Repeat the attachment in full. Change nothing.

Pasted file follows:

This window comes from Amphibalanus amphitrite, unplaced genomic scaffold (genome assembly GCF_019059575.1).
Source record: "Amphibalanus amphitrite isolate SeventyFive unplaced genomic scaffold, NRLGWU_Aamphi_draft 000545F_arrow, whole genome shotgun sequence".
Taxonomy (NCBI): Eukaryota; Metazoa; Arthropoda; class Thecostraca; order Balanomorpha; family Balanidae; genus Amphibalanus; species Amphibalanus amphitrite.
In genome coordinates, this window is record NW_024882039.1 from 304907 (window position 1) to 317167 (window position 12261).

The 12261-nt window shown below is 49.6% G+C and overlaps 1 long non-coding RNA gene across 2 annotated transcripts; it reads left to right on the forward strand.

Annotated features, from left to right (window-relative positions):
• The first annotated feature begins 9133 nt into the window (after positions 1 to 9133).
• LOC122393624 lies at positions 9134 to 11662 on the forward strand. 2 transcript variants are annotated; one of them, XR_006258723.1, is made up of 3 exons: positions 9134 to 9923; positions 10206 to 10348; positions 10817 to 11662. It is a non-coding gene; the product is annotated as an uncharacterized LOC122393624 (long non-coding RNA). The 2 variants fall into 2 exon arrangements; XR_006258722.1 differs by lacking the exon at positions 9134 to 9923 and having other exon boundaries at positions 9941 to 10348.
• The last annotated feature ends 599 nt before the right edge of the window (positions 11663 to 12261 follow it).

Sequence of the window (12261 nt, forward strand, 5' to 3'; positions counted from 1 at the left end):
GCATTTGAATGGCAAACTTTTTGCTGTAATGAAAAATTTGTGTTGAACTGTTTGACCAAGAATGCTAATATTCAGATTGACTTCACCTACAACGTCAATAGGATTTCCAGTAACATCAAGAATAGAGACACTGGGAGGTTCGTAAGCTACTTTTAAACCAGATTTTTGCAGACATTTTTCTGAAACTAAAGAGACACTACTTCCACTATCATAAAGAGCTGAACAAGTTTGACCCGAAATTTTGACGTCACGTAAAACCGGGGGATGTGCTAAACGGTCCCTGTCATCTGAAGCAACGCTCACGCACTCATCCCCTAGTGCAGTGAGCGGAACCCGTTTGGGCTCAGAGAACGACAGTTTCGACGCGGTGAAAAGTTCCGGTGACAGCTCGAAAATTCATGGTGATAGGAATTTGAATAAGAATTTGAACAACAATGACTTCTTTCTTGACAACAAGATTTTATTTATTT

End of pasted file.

This window comes from Amphibalanus amphitrite, unplaced genomic scaffold (genome assembly GCF_019059575.1).
Source record: "Amphibalanus amphitrite isolate SeventyFive unplaced genomic scaffold, NRLGWU_Aamphi_draft 000545F_arrow, whole genome shotgun sequence".
Taxonomy (NCBI): Eukaryota; Metazoa; Arthropoda; class Thecostraca; order Balanomorpha; family Balanidae; genus Amphibalanus; species Amphibalanus amphitrite.
In genome coordinates, this window is record NW_024882039.1 from 304907 (window position 1) to 317167 (window position 12261).

The 12261-nt window shown below is 49.6% G+C and overlaps 1 long non-coding RNA gene across 2 annotated transcripts; it reads left to right on the forward strand.

Annotated features, from left to right (window-relative positions):
• The first annotated feature begins 9133 nt into the window (after positions 1 to 9133).
• LOC122393624 lies at positions 9134 to 11662 on the forward strand. 2 transcript variants are annotated; one of them, XR_006258723.1, is made up of 3 exons: positions 9134 to 9923; positions 10206 to 10348; positions 10817 to 11662. It is a non-coding gene; the product is annotated as an uncharacterized LOC122393624 (long non-coding RNA). The 2 variants fall into 2 exon arrangements; XR_006258722.1 differs by lacking the exon at positions 9134 to 9923 and having other exon boundaries at positions 9941 to 10348.
• The last annotated feature ends 599 nt before the right edge of the window (positions 11663 to 12261 follow it).

Sequence of the window (12261 nt, forward strand, 5' to 3'; positions counted from 1 at the left end):
GCATTTGAATGGCAAACTTTTTGCTGTAATGAAAAATTTGTGTTGAACTGTTTGACCAAGAATGCTAATATTCAGATTGACTTCACCTACAACGTCAATAGGATTTCCAGTAACATCAAGAATAGAGACACTGGGAGGTTCGTAAGCTACTTTTAAACCAGATTTTTGCAGACATTTTTCTGAAACTAAAGAGACACTACTTCCACTATCATAAAGAGCTGAACAAGTTTGACCCGAAATTTTGACGTCACGTAAAACCGGGGGATGTGCTAAACGGTCCCTGTCATCTGAAGCAACGCTCACGCACTCATCCCCTAGTGCAGTGAGCGGAACCCGTTTGGGCTCAGAGAACGACAGTTTCGACGCGGTGAAAAGTTCCGGTGACAGCTCGAAAATTCATGGTGATAGGAATTTGAATAAGAATTTGAACAACAATGACTTCTTTCTTGACAACAAGATTTTATTTATTT